Our recent experience of snow has taught me a couple of things: that tabby cats can disappear entirely if the snow is more than six inches deep, and that snow coming over the top of a boot is a most unpleasant sensation. It has also made me reflect – prompted in part by the unedifying squabble between (as the reporters soon started calling them) Mr Heathrow and Mr Gatwick about whose airport was better at dealing with (gasp!) snow in winter – that we are all sometimes guilty of ignoring risks entirely, simply because they are quite small. Granted, London’s airports are rarely troubled by the huge snowdrifts tackled annually by their cousins in Scandinavia – but snow is not unknown in England in winter, and so perhaps more contingency planning should be done.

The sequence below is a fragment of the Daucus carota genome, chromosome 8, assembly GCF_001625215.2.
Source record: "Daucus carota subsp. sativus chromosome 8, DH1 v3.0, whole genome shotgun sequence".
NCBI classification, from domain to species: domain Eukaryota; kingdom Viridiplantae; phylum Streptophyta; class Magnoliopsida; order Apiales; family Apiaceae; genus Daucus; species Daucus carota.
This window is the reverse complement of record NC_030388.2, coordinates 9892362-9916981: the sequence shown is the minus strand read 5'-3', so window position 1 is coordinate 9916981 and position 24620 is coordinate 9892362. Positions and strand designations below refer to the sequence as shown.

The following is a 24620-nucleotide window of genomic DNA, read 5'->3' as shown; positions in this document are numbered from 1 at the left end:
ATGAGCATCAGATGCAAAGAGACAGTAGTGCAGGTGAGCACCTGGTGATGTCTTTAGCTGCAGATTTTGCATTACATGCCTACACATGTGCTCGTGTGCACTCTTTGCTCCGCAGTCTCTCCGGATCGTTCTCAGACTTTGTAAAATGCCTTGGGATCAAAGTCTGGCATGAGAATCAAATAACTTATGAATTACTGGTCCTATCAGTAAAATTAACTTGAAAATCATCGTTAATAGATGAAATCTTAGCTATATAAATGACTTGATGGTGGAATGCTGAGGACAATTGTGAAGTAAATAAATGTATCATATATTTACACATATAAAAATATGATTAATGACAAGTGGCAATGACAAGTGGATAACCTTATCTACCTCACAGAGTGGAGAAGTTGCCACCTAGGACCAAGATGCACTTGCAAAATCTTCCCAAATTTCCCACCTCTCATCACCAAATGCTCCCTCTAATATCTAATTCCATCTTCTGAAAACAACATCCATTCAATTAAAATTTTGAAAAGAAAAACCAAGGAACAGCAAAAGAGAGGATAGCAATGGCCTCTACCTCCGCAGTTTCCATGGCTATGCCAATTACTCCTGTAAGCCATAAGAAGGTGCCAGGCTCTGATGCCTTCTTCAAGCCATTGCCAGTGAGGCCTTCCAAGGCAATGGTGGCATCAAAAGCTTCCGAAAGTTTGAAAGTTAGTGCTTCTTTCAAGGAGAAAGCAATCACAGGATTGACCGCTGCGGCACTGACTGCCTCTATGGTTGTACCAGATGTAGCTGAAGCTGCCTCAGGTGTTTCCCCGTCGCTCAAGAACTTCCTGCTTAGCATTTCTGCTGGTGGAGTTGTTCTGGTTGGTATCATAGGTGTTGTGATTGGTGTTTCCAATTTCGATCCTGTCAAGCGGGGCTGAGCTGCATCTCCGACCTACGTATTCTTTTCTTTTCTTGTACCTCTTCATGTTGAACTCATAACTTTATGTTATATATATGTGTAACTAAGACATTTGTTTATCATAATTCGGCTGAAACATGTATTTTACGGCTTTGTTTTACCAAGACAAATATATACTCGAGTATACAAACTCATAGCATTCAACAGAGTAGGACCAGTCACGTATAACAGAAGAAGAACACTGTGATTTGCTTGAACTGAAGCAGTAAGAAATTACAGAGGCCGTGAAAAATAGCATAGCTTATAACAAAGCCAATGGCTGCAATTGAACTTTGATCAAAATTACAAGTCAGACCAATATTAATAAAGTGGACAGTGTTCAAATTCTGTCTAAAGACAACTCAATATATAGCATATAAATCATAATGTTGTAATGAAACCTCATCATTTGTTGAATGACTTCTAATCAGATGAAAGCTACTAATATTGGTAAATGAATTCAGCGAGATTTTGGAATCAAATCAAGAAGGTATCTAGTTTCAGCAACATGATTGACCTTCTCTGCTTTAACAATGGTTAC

Those tasked with preventing and forestalling money laundering may have derived false comfort from the ubiquitous risk-based approach – but nowhere does this approach suggest that any risks are so small that they can be ignored. Yes, you are encouraged to rank the risks, and then spend more time on mitigating the more serious and the more likely and the more potentially damaging – much as I should imagine Mr Heathrow spends quite a bit of time on securing his airport against terrorist attacks and plane crashes. But this does not mean that just because a risk is small or rare, you can discount it entirely. I am not advocating overkill; it would be daft for Mr Gatwick to worry for too long about the risk of a shop on his concourse spontaneously bursting into flames, or a cargo of poisonous snakes getting free, but I am sure that somewhere in his manual is a chapter on terminal fires and another on live cargo risks. And likewise, just because you know that it is highly unlikely that your most prized client is in fact a front-man for the Mafia, it does not excuse you from having in place a plan of action should that prove to be the case. And in case you’re wondering, I’ll take snowdrifts over snakes any day.